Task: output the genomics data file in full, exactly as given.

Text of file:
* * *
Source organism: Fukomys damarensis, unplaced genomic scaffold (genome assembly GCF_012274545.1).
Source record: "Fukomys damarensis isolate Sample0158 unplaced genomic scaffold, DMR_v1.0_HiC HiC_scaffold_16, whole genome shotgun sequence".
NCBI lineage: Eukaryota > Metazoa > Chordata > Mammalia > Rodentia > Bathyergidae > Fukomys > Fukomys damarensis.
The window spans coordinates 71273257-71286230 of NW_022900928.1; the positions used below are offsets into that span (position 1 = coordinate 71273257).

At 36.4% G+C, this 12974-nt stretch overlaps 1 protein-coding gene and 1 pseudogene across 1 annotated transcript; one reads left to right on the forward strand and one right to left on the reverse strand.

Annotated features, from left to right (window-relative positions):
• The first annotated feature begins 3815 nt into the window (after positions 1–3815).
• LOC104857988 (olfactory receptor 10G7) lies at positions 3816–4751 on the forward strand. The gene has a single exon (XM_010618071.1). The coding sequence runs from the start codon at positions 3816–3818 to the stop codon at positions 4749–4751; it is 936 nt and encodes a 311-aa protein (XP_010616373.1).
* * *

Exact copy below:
Source organism: Fukomys damarensis, unplaced genomic scaffold (genome assembly GCF_012274545.1).
Source record: "Fukomys damarensis isolate Sample0158 unplaced genomic scaffold, DMR_v1.0_HiC HiC_scaffold_16, whole genome shotgun sequence".
NCBI lineage: Eukaryota > Metazoa > Chordata > Mammalia > Rodentia > Bathyergidae > Fukomys > Fukomys damarensis.
The window spans coordinates 71273257-71286230 of NW_022900928.1; the positions used below are offsets into that span (position 1 = coordinate 71273257).

At 36.4% G+C, this 12974-nt stretch overlaps 1 protein-coding gene and 1 pseudogene across 1 annotated transcript; one reads left to right on the forward strand and one right to left on the reverse strand.

Annotated features, from left to right (window-relative positions):
• The first annotated feature begins 3815 nt into the window (after positions 1–3815).
• LOC104857988 (olfactory receptor 10G7) lies at positions 3816–4751 on the forward strand. The gene has a single exon (XM_010618071.1). The coding sequence runs from the start codon at positions 3816–3818 to the stop codon at positions 4749–4751; it is 936 nt and encodes a 311-aa protein (XP_010616373.1).